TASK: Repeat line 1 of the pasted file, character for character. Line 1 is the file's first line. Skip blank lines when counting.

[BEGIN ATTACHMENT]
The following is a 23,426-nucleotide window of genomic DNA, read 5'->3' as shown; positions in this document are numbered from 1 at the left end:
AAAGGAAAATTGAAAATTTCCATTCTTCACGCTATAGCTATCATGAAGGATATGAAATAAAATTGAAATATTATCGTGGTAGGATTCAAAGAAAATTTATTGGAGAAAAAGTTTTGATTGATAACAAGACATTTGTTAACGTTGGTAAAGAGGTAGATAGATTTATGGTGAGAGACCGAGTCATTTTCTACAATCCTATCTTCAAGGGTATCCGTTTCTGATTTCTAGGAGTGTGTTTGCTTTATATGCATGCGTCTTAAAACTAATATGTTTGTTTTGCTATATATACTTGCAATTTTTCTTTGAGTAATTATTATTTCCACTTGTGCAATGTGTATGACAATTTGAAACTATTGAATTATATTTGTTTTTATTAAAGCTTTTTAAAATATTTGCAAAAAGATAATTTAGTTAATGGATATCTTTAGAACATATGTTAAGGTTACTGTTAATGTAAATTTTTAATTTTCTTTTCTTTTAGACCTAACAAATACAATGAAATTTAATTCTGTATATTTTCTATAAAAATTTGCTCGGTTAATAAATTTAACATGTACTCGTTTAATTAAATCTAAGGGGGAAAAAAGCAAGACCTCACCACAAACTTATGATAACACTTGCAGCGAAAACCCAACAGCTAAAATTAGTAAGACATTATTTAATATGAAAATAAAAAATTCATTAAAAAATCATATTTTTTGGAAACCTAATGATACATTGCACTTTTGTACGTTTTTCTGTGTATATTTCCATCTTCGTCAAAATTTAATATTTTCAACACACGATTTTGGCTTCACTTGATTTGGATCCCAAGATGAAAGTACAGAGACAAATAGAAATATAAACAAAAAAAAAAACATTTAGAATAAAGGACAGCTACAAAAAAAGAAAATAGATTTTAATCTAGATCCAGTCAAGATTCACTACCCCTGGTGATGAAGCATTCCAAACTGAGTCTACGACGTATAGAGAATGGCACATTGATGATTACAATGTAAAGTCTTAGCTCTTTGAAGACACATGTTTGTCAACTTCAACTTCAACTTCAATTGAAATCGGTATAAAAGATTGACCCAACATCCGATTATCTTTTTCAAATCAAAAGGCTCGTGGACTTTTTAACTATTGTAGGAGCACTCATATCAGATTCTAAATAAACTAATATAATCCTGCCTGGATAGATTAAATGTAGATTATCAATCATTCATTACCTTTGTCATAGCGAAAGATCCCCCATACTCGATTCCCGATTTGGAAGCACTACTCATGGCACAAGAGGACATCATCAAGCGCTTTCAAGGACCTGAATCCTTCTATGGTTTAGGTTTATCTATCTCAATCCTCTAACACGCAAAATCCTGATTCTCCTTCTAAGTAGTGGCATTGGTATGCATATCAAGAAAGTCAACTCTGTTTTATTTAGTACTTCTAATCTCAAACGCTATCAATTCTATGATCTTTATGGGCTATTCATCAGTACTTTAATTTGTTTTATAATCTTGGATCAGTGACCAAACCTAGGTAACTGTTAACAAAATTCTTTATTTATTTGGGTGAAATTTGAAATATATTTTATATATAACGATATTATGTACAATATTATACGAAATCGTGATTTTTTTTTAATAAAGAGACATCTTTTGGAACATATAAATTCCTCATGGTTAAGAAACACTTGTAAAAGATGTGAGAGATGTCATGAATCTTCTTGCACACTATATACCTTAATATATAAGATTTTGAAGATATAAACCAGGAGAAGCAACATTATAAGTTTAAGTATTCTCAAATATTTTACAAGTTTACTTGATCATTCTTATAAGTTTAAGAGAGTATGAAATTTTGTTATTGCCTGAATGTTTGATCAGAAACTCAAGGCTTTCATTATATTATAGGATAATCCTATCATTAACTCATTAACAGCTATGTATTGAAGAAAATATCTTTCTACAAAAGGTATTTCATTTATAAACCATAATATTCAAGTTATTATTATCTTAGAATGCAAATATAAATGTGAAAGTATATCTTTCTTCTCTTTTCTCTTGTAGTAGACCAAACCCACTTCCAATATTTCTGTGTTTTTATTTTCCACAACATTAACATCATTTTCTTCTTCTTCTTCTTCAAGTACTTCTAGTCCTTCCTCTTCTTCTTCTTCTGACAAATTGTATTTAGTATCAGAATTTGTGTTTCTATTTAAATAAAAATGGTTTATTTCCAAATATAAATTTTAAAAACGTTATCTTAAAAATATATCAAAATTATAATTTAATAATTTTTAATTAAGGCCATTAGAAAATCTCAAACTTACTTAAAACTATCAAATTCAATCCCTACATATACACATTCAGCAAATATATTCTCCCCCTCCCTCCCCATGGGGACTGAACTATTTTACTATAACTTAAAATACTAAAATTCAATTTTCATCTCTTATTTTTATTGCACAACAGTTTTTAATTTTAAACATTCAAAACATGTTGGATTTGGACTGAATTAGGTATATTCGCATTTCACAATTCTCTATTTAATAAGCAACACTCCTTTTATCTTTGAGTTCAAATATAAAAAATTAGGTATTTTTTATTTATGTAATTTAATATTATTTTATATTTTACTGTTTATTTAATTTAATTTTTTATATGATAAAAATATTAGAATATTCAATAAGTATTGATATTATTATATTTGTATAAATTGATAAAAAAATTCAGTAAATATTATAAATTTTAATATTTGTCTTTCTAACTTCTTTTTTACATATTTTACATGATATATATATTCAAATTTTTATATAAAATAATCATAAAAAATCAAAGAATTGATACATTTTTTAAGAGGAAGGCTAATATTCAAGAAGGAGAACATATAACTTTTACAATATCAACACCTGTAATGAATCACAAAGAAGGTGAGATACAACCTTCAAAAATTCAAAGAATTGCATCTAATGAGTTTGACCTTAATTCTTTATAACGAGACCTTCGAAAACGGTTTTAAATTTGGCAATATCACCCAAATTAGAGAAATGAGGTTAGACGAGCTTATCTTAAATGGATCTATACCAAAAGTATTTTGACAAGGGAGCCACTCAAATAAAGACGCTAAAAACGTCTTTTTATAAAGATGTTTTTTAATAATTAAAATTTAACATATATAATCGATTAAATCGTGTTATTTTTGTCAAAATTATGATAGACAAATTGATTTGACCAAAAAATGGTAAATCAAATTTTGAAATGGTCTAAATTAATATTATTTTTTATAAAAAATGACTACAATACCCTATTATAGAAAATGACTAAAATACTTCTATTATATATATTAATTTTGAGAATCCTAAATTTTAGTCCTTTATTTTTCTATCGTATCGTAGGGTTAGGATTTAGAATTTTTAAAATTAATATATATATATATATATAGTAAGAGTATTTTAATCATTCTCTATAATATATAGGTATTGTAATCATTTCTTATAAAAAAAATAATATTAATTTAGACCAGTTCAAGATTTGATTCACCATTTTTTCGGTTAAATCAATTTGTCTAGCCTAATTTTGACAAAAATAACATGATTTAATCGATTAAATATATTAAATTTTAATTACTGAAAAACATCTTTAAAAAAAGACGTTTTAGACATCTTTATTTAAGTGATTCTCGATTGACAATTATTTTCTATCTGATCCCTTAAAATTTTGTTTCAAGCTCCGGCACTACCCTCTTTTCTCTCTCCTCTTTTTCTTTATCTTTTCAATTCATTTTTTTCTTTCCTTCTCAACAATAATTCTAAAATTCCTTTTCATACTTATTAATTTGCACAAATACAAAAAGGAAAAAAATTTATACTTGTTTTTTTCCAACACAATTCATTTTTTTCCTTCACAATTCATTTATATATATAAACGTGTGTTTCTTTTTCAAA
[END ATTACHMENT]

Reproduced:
The following is a 23,426-nucleotide window of genomic DNA, read 5'->3' as shown; positions in this document are numbered from 1 at the left end: